ShareThis Page
Allegheny

Pittsburgh poised to reimburse Pittsburgh Marathon for 2017 Great Race expenses

Bob Bauder
| Wednesday, Sept. 26, 2018, 2:51 p.m.
Runners in the Great Race head down Forbes Avenue in 2015.
Runners in the Great Race head down Forbes Avenue in 2015.

Pittsburgh is poised to reimburse the Pittsburgh Three Rivers Marathon $144,416 for additional expenses to stage the Richard S. Caliguiri City of Pittsburgh Great Race in 2017.

The expenses are in addition to the $60,000 the city already paid Pittsburgh Three Rivers Marathon to take over the race.

City Council on Wednesday unanimously approved the payment without comment during a preliminary vote. A final vote is scheduled for Tuesday.

Pittsburgh originally agreed to pay the marathon, also known as P3R, $60,000 for race management in 2017 and the greater of $60,000 or 40 percent of net revenue generated by the race for management services in 2018 and 2019.

To meet tight race deadlines in 2017, P3R incurred $144,416 in expenses that would have normally come from the city’s great race trust fund, according to council members. The race is funded through sponsorships and registration fees.

City officials transferred race management to the marathon from the city Parks and Recreation Department in June 2017 — three months before the race — amid questions about department spending from race accounts.

A Tribune-Review examination of invoices indicated the parks department spent $343,326 from the trust fund in 2016 and at least 40 percent of that paid for expenses that were not connected to the Great Race. Expenditures included paying for a clown to appear at park events, repairs to the Westwood swimming pool and rental of a tree stump grinder and backhoe for work in Frick Park.

A city investigation found no evidence of malfeasance or theft, but the expenditures violated Mayor Bill Peduto’s 2014 executive order requiring approval of the Finance Department and City Council for spending from all accounts, according to city officials.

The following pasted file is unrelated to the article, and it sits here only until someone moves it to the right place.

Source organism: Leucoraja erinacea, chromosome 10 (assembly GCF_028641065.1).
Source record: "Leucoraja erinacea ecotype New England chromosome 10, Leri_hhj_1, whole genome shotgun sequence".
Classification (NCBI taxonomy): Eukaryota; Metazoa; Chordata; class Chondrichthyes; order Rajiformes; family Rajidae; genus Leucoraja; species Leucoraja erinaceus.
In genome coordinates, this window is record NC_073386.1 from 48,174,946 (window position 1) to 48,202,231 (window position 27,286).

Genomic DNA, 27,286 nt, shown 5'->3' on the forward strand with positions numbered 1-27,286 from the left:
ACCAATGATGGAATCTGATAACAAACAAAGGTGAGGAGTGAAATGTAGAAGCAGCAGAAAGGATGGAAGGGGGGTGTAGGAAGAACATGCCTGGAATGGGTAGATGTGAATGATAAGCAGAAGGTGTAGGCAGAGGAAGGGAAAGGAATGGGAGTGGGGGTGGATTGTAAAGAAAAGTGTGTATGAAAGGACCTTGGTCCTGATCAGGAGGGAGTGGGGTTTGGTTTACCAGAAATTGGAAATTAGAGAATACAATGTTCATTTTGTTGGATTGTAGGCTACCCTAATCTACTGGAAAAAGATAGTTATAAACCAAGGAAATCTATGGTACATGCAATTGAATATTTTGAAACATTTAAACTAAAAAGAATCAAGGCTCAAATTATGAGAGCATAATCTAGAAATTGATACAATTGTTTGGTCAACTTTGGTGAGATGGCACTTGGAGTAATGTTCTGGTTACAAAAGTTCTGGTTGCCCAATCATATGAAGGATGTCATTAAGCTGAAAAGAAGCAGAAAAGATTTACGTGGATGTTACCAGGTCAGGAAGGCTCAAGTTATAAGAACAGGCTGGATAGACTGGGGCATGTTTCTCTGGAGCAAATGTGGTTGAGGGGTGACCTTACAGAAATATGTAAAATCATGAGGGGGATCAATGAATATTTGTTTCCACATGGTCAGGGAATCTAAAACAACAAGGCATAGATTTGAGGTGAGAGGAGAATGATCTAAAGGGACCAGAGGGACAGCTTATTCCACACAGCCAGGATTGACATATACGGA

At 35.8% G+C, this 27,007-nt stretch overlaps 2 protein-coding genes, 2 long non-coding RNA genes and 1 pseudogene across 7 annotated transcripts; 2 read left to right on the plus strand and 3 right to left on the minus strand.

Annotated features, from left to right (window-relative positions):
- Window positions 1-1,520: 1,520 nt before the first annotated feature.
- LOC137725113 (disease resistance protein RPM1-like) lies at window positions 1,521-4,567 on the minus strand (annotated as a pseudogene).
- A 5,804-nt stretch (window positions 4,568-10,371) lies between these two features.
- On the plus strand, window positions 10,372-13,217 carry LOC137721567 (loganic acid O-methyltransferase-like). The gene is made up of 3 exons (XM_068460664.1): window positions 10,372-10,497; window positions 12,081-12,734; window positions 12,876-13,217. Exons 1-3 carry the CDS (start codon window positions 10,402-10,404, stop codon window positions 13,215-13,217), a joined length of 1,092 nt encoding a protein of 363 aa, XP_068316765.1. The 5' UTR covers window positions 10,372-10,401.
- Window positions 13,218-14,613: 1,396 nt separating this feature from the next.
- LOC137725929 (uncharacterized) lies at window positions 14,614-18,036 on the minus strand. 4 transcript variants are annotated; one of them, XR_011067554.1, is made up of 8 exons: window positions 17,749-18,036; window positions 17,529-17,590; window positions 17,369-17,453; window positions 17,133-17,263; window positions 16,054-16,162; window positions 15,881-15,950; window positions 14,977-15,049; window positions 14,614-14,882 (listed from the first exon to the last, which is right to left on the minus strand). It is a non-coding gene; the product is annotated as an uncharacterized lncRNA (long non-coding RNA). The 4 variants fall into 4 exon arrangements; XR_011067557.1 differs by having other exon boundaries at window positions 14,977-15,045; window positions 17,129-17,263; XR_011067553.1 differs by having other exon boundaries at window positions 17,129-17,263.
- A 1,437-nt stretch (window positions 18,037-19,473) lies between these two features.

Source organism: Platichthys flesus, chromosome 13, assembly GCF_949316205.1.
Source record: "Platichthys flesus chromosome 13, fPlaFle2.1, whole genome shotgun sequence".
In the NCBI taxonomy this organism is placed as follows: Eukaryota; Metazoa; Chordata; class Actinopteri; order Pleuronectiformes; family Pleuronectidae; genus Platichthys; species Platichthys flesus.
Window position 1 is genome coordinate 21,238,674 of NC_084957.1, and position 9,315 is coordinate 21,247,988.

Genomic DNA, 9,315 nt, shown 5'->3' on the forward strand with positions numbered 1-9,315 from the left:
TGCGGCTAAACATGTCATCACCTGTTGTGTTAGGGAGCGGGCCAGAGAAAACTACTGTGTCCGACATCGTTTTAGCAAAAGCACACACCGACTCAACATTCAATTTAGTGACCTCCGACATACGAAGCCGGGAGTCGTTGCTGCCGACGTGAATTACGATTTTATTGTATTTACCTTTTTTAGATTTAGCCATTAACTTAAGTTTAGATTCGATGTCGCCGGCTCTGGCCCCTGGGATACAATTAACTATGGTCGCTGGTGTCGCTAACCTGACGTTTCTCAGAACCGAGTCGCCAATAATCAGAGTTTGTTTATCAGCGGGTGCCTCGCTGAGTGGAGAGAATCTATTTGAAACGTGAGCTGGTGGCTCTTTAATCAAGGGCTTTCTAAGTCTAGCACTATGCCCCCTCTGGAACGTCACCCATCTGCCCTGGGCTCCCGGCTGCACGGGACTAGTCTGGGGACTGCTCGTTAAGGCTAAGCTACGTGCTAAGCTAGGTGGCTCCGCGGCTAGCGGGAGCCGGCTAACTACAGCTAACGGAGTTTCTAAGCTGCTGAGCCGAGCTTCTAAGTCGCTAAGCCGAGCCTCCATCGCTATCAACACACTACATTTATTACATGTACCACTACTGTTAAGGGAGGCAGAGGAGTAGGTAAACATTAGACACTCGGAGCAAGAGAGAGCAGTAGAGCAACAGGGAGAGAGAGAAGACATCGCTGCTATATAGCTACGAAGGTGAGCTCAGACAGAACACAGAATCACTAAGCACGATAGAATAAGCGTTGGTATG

Mayor Richard Caliguiri, who died in 1988 of amyloidosis, established the race in 1977 as a community “fun run.” The city donates $1 from each registration fee to the Richard S. Caliguiri Amyloidosis Fund, which supports medical research.

The race is scheduled for Sept. 30.

Bob Bauder is a Tribune-Review staff writer. You can contact Bob at 412-765-2312, bbauder@tribweb.com or via Twitter @bobbauder.

TribLIVE commenting policy

You are solely responsible for your comments and by using TribLive.com you agree to our Terms of Service.

We moderate comments. Our goal is to provide substantive commentary for a general readership. By screening submissions, we provide a space where readers can share intelligent and informed commentary that enhances the quality of our news and information.

While most comments will be posted if they are on-topic and not abusive, moderating decisions are subjective. We will make them as carefully and consistently as we can. Because of the volume of reader comments, we cannot review individual moderation decisions with readers.

We value thoughtful comments representing a range of views that make their point quickly and politely. We make an effort to protect discussions from repeated comments either by the same reader or different readers

We follow the same standards for taste as the daily newspaper. A few things we won't tolerate: personal attacks, obscenity, vulgarity, profanity (including expletives and letters followed by dashes), commercial promotion, impersonations, incoherence, proselytizing and SHOUTING. Don't include URLs to Web sites.

We do not edit comments. They are either approved or deleted. We reserve the right to edit a comment that is quoted or excerpted in an article. In this case, we may fix spelling and punctuation.

We welcome strong opinions and criticism of our work, but we don't want comments to become bogged down with discussions of our policies and we will moderate accordingly.

We appreciate it when readers and people quoted in articles or blog posts point out errors of fact or emphasis and will investigate all assertions. But these suggestions should be sent via e-mail. To avoid distracting other readers, we won't publish comments that suggest a correction. Instead, corrections will be made in a blog post or in an article.

click me